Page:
The Las Vegas Backyard Wall
FIELD NOTES: Near the end of a cul-de-sac in a downtown neighborhood of modernist homes, one backyard is an outdoor gallery for temporary murals. Those who install works for “The Las Vegas Backyard Wall,” a project by Todd Duane Miller and J.W. Caldwell understand the caveat is their art will not last past the next artist.
Artist Casey Weldon influenced the after hours de-installation to become part of the evening, reported Las Vegas Weekly. "But Weldon, the sixth artist in the queue, thought it would have more of an impact if the painting were destroyed as a performance."
That seems appropriate in a city where projects are dismantled with ceremony to make way for the next idea. Now the art won't be intact when the sun rises.
On Saturday, Justin Favela stayed with that idea of temporary art and his mural was ready for its sacrifice. It was a set of piñatas assembled by the artist’s family, friends and day laborers, said the artist in an informal statement.
The mural is within the cultural tradition of hand-crafted targets made for ritualistic backyard destruction. The 8 by 20 foot wall was covered in different light hues of green tissue. In front of the wall were the words Puro Jale were made out of individual black block letters, the sides adorned with gold streamers.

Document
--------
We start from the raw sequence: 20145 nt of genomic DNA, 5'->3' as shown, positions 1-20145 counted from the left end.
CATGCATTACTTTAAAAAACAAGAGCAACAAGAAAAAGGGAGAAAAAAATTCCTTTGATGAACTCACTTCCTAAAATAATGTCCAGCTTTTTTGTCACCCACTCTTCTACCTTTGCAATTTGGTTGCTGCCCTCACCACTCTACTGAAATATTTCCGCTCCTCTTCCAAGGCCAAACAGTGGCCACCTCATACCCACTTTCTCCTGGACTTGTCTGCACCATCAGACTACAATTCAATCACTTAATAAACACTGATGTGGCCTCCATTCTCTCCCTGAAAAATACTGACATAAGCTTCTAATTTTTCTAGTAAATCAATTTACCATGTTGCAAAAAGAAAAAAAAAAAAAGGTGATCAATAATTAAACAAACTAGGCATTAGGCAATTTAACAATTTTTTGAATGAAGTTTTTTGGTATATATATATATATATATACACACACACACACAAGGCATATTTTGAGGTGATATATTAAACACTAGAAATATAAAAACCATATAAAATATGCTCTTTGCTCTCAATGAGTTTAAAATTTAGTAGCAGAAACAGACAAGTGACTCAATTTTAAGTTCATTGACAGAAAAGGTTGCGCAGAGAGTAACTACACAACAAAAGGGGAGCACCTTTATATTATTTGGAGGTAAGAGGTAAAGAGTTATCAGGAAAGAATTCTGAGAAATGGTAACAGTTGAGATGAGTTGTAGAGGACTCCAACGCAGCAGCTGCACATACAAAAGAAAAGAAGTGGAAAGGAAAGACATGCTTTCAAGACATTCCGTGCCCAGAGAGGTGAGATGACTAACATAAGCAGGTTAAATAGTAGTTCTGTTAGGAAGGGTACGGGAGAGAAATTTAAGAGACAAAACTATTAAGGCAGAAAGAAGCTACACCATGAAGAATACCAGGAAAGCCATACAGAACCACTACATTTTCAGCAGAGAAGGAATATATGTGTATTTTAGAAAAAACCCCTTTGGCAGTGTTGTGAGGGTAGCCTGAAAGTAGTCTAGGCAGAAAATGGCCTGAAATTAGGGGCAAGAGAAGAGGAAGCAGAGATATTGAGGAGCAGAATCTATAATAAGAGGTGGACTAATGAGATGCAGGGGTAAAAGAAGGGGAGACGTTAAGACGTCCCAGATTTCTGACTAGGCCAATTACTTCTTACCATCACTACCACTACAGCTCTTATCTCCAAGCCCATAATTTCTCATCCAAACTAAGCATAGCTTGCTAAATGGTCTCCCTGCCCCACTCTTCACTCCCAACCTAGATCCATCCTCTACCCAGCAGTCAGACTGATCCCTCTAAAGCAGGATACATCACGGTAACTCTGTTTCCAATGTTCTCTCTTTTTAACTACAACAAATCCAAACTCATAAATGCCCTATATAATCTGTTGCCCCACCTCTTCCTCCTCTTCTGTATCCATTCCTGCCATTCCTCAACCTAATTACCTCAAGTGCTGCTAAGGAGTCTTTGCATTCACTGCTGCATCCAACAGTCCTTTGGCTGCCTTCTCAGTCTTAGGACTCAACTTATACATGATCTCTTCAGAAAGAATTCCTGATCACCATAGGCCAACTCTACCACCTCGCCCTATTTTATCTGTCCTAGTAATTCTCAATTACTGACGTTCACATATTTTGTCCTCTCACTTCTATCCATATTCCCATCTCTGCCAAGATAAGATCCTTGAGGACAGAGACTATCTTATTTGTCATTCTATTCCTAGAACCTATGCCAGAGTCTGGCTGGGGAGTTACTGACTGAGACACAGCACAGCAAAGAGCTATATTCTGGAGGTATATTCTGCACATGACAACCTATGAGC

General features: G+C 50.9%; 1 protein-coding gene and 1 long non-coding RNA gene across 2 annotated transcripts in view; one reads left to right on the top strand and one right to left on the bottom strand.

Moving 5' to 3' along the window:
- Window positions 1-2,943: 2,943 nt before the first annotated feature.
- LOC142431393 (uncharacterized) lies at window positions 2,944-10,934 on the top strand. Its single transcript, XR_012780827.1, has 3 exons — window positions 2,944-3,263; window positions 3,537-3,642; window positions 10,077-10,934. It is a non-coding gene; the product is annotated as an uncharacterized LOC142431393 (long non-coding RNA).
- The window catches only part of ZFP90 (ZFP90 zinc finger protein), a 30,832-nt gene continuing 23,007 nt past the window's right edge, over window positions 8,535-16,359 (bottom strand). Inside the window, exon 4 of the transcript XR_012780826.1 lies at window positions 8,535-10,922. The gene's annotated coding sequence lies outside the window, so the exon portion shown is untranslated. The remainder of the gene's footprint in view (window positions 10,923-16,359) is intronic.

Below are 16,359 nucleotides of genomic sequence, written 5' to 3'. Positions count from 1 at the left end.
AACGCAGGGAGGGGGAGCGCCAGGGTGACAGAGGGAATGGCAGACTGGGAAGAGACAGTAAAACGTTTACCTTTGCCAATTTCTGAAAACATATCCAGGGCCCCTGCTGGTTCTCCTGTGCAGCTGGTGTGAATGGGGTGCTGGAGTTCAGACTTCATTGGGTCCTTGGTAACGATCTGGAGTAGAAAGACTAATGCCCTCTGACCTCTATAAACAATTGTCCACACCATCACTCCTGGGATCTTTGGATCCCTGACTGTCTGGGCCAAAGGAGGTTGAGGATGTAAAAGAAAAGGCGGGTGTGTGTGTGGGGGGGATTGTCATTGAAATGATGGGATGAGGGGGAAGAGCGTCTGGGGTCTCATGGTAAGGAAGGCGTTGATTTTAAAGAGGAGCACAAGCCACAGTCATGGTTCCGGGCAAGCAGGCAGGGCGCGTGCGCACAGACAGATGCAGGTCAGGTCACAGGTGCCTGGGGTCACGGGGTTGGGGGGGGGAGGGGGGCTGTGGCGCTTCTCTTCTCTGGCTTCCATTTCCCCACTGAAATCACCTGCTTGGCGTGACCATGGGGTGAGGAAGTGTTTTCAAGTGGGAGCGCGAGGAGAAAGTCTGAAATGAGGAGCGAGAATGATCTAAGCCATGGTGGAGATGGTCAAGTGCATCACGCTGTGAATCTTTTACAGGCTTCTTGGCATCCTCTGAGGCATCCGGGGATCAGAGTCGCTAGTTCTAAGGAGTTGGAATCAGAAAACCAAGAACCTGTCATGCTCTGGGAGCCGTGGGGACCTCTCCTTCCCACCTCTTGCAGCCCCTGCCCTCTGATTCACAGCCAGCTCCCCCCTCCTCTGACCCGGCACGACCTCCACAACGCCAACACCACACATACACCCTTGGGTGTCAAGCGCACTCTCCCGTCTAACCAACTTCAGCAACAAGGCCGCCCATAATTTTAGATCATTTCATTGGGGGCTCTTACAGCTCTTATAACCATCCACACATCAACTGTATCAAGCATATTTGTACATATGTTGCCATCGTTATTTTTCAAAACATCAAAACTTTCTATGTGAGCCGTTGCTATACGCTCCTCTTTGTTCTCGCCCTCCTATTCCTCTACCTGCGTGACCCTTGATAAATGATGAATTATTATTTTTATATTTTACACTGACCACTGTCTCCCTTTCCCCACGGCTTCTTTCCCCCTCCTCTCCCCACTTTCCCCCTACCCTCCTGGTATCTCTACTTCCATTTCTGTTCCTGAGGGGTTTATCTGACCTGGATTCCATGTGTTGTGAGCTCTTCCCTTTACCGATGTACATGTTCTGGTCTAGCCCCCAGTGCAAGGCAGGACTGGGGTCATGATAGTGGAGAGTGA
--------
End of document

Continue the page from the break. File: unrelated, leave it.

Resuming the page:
“Directly translated, 'Puro Jale' means 'pure pull' or 'just work.' This is a term that I always heard growing up at family gatherings and backyard parties," wrote Favela. "The term was almost used as a greeting,”
The mural shared the yard with a clump of six mature palm trees, lit in the same colors as the distant Stratosphere.
But when Favela danced with his grandmother on a platform built over the soft backyard sand, that spontaneous gesture had the night become more than affectionate cultural parody with thematic music and food. The mural was also an personal response to the Latino cultural traditions of backyards.
iPhone shot of Puro Jale at dusk.
MORE ON JUSTIN: In 2011, Justin Favela spoofed CityCenter's public art programming with cardboard and chicken wire. The Wall Street Journal noticed. "It really annoyed me when they said the CityCenter was going to to be the cultural centerpiece of Las Vegas, we are going to educate everybody, we’re going to show them what art really is,” Favela told WSJ. “When you go there, its not really about that." [Video]
Seven Magic Mountains
Art Production Fund
Nevada Museum of Art